Creating A Sense Of Accomplishment At Work

Michael Dean
Creating A Sense Of Accomplishment At Work

We can probably all recall the big accomplishments of our careers, moments like closing a large deal, finishing a challenging project, getting a promotion. When it comes to employee engagement, however, it’s not just those special achievements that matter.

Routine, smaller, accomplishments that simply let us know we’re doing a job well are even more important. In this article we’ll explore why, and we’ll look at what managers can do to improve engagement by creating a sense of accomplishment.


Self-determination theory (SDT), one of the most important studies into human motivation, explains that feeling competent at a task has a big influence on our motivation to do it. When we feel incompetent or unsure of ourselves, we’re less likely to approach something with enthusiasm.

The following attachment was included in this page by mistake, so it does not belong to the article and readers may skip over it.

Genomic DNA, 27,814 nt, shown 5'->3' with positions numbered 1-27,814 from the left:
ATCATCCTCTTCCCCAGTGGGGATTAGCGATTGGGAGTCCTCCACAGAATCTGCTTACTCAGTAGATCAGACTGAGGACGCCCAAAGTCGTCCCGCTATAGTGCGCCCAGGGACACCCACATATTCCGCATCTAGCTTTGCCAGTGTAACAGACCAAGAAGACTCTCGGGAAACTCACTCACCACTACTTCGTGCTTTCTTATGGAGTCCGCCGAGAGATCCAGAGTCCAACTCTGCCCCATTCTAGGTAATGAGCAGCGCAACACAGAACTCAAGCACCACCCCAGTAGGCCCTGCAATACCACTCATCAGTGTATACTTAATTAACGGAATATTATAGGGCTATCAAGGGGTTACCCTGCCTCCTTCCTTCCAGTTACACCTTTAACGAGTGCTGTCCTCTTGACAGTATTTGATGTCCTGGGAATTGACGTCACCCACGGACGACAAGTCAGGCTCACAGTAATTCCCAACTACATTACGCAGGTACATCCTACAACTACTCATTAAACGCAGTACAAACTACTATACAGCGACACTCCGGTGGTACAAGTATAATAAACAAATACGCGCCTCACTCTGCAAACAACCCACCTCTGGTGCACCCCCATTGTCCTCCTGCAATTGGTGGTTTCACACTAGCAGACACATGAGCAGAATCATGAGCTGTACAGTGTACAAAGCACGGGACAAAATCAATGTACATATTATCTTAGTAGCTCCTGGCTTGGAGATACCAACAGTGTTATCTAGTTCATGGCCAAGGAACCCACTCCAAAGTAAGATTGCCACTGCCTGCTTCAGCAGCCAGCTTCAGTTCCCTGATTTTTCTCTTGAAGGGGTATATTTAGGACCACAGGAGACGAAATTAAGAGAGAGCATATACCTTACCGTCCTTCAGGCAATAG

Ryan and Deci, the psychologists behind the study, found that unexpected positive feedback increases our motivation to complete a task, because it fulfills our need for competence.

How to improve

As a team leader there are several things you can do to boost the motivation of your team by increasing their sense of accomplishment.

Look to maximise positive feedback for each member of your team. If you see someone doing good work, let them know, right then and there – need to wait until your next one-on-one or review meeting. This praise will be even more powerful with a little explanation to show you understand their work.

Think about where feedback comes from for your employees. The nature of some jobs means they provide more feedback than others. Someone customer-facing may often receive thanks for what they do, whereas someone in finance may not. If you’re managing people who tend to receive little feedback, it’s all the more important that you provide it.

Finally, look to strike a balance between routine and new tasks for each member of your team. Routine will enable individuals to build that sense of competency, doing what they already do best, while new tasks are designed to fulfil their need to grow and learn new skills.